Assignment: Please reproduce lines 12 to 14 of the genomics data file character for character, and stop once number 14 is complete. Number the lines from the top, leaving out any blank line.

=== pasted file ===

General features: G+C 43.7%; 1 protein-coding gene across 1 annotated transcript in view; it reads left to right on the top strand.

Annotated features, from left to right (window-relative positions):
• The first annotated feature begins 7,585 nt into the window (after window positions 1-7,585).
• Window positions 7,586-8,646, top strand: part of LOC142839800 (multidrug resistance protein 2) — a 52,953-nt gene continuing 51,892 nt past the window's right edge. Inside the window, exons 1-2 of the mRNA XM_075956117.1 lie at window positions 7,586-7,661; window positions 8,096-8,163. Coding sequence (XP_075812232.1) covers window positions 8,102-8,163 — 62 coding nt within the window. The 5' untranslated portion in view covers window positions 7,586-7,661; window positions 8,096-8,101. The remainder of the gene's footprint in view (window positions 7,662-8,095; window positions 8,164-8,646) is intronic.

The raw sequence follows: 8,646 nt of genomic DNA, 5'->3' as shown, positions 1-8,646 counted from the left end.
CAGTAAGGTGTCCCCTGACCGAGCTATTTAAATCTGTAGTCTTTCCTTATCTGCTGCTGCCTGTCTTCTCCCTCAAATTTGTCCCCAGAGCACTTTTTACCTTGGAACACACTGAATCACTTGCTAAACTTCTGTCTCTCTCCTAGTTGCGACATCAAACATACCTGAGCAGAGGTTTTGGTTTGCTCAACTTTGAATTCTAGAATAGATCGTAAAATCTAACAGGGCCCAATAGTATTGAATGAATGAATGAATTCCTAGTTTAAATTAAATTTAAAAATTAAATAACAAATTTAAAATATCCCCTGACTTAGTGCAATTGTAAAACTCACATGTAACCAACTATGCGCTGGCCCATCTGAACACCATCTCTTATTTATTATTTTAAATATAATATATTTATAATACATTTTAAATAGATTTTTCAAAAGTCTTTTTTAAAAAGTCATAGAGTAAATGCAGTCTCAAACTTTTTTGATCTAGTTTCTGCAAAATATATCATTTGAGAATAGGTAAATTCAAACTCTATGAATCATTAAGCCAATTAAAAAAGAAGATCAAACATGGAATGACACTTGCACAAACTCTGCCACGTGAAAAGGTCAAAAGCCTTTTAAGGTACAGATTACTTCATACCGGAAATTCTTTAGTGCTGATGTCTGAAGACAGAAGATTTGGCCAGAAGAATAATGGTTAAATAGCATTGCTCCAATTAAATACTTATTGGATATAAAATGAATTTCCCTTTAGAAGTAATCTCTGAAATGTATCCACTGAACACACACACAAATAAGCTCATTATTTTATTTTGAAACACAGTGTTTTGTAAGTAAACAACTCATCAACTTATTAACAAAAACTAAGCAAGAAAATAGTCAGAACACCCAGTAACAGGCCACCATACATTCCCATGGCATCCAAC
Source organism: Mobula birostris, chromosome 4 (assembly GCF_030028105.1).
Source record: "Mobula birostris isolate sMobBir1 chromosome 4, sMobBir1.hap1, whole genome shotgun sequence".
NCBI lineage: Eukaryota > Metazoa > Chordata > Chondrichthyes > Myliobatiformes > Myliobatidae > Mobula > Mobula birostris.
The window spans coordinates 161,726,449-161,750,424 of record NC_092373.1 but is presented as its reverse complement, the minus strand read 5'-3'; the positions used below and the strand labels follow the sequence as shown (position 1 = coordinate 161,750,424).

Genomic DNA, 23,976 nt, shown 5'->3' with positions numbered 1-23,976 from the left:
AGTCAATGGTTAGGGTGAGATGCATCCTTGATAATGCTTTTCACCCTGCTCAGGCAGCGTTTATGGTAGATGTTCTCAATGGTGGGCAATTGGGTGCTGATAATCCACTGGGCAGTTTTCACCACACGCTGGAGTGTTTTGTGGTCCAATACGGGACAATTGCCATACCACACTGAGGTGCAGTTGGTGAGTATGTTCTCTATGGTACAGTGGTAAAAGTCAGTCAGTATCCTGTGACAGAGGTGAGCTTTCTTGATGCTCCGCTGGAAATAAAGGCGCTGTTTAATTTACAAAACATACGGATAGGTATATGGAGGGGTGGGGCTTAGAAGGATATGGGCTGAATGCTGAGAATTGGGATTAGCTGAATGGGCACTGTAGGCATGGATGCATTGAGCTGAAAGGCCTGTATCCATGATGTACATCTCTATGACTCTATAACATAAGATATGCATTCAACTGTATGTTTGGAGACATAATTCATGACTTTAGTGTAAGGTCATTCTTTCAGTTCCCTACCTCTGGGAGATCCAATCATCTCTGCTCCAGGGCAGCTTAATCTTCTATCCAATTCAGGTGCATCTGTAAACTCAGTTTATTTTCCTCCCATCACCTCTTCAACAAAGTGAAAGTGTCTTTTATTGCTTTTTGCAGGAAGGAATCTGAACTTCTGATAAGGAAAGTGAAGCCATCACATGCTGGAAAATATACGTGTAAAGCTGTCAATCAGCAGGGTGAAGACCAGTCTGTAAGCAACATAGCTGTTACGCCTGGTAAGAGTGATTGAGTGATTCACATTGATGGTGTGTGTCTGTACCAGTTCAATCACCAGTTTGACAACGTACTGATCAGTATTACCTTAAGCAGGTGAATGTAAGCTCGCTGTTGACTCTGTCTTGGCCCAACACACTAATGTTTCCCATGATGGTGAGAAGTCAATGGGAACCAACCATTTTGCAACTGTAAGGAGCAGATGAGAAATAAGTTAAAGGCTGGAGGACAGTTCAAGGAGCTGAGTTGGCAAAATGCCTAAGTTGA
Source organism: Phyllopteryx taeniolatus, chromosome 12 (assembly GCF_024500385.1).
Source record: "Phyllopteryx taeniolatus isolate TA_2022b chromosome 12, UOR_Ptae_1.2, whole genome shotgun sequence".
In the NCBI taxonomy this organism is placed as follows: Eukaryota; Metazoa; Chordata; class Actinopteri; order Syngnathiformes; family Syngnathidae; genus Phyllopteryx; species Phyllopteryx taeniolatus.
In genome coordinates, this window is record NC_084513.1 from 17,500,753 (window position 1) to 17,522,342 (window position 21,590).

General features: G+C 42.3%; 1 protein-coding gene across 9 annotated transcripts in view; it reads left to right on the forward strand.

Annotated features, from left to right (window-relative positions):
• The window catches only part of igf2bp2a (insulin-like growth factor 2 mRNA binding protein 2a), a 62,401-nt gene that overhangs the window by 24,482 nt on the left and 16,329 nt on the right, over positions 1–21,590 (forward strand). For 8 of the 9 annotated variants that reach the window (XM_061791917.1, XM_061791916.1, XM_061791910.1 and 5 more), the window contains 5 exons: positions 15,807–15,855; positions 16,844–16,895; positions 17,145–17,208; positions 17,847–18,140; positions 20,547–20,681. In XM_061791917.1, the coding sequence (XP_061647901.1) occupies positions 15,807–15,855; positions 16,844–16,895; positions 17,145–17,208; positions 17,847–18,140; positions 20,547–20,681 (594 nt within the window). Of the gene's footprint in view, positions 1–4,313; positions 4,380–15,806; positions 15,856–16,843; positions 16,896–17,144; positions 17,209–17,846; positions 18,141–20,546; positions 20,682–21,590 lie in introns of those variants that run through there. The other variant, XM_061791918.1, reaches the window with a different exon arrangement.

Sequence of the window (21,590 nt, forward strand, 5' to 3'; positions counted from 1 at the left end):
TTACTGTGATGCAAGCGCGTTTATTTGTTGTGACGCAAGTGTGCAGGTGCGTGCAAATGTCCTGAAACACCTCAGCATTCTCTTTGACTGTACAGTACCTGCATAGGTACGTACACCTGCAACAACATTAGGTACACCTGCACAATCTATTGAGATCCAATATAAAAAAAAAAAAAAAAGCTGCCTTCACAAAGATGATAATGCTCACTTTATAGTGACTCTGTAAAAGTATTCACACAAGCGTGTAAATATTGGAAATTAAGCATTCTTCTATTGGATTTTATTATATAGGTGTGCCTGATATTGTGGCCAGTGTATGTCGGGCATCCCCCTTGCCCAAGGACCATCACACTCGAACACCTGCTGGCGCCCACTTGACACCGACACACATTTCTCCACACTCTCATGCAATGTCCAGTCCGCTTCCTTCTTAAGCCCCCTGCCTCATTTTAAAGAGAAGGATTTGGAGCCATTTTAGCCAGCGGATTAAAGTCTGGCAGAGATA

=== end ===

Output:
AGTCAATGGTTAGGGTGAGATGCATCCTTGATAATGCTTTTCACCCTGCTCAGGCAGCGTTTATGGTAGATGTTCTCAATGGTGGGCAATTGGGTGCTGATAATCCACTGGGCAGTTTTCACCACACGCTGGAGTGTTTTGTGGTCCAATACGGGACAATTGCCATACCACACTGAGGTGCAGTTGGTGAGTATGTTCTCTATGGTACAGTGGTAAAAGTCAGTCAGTATCCTGTGACAGAGGTGAGCTTTCTTGATGCTCCGCTGGAAATAAAGGCGCTGTTTAATTTACAAAACATACGGATAGGTATATGGAGGGGTGGGGCTTAGAAGGATATGGGCTGAATGCTGAGAATTGGGATTAGCTGAATGGGCACTGTAGGCATGGATGCATTGAGCTGAAAGGCCTGTATCCATGATGTACATCTCTATGACTCTATAACATAAGATATGCATTCAACTGTATGTTTGGAGACATAATTCATGACTTTAGTGTAAGGTCATTCTTTCAGTTCCCTACCTCTGGGAGATCCAATCATCTCTGCTCCAGGGCAGCTTAATCTTCTATCCAATTCAGGTGCATCTGTAAACTCAGTTTATTTTCCTCCCATCACCTCTTCAACAAAGTGAAAGTGTCTTTTATTGCTTTTTGCAGGAAGGAATCTGAACTTCTGATAAGGAAAGTGAAGCCATCACATGCTGGAAAATATACGTGTAAAGCTGTCAATCAGCAGGGTGAAGACCAGTCTGTAAGCAACATAGCTGTTACGCCTGGTAAGAGTGATTGAGTGATTCACATTGATGGTGTGTGTCTGTACCAGTTCAATCACCAGTTTGACAACGTACTGATCAGTATTACCTTAAGCAGGTGAATGTAAGCTCGCTGTTGACTCTGTCTTGGCCCAACACACTAATGTTTCCCATGATGGTGAGAAGTCAATGGGAACCAACCATTTTGCAACTGTAAGGAGCAGATGAGAAATAAGTTAAAGGCTGGAGGACAGTTCAAGGAGCTGAGTTGGCAAAATGCCTAAGTTGA
Source organism: Phyllopteryx taeniolatus, chromosome 12 (assembly GCF_024500385.1).
Source record: "Phyllopteryx taeniolatus isolate TA_2022b chromosome 12, UOR_Ptae_1.2, whole genome shotgun sequence".